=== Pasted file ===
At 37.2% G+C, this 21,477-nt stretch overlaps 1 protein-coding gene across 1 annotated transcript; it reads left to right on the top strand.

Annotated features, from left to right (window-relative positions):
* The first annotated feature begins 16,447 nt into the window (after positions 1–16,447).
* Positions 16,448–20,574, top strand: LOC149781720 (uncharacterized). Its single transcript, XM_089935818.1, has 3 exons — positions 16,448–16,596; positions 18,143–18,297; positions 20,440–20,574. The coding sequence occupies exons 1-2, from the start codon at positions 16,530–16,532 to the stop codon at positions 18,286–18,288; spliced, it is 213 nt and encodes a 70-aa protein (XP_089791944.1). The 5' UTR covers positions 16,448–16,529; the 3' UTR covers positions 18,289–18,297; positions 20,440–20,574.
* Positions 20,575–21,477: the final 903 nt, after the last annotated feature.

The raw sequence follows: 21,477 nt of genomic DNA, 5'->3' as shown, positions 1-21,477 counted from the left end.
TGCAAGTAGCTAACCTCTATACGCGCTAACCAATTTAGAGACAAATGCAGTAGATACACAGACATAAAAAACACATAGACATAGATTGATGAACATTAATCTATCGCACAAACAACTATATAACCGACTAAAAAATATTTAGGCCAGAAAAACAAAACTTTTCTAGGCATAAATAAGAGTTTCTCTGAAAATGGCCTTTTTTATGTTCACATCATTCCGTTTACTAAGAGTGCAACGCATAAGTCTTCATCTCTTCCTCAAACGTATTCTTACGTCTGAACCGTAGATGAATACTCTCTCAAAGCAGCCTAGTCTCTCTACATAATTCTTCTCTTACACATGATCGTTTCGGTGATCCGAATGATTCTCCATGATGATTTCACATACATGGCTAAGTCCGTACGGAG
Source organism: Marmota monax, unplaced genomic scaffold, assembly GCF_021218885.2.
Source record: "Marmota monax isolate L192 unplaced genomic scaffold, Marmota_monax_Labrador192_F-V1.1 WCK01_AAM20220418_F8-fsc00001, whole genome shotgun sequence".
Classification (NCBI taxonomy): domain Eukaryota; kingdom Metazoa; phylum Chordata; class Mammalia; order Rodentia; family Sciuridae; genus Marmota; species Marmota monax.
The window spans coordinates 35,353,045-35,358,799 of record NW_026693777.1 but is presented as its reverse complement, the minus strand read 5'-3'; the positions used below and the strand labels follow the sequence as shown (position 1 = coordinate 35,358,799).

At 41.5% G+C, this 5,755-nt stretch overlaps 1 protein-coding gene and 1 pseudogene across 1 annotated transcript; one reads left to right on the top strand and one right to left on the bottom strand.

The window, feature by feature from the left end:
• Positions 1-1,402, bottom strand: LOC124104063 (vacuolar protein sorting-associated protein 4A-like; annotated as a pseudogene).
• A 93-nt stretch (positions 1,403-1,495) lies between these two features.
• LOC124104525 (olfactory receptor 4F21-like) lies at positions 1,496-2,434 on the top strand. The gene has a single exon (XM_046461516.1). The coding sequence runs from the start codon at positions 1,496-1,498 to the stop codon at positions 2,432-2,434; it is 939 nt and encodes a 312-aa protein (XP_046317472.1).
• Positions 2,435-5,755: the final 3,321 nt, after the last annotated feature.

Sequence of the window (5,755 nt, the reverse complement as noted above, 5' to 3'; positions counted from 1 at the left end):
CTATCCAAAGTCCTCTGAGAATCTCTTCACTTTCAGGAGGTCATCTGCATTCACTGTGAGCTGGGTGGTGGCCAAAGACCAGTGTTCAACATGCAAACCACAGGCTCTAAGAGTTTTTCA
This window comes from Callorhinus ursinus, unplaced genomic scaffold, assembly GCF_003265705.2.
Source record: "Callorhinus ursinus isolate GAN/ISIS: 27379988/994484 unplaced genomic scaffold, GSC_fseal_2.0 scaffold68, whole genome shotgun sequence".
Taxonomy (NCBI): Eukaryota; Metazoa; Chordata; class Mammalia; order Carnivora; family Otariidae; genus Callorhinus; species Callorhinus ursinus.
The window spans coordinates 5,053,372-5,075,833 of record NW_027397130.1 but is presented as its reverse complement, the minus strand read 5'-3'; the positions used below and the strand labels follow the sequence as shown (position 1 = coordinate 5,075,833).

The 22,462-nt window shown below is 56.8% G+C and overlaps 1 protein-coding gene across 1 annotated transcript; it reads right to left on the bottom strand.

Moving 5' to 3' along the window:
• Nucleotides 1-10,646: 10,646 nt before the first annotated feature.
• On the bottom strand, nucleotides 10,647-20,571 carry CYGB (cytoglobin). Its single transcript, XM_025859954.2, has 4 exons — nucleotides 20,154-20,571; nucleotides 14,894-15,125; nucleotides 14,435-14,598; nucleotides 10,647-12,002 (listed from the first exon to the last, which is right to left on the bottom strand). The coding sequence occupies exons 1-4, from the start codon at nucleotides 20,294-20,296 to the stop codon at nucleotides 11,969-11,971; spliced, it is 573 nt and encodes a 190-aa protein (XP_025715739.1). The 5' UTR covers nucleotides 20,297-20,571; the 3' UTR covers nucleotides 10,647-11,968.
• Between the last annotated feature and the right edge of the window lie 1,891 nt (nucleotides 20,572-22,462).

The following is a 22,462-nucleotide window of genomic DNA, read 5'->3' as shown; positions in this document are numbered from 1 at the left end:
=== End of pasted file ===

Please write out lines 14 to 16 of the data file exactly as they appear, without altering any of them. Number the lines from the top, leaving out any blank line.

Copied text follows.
• Positions 1-1,402, bottom strand: LOC124104063 (vacuolar protein sorting-associated protein 4A-like; annotated as a pseudogene).
• A 93-nt stretch (positions 1,403-1,495) lies between these two features.
• LOC124104525 (olfactory receptor 4F21-like) lies at positions 1,496-2,434 on the top strand. The gene has a single exon (XM_046461516.1). The coding sequence runs from the start codon at positions 1,496-1,498 to the stop codon at positions 2,432-2,434; it is 939 nt and encodes a 312-aa protein (XP_046317472.1).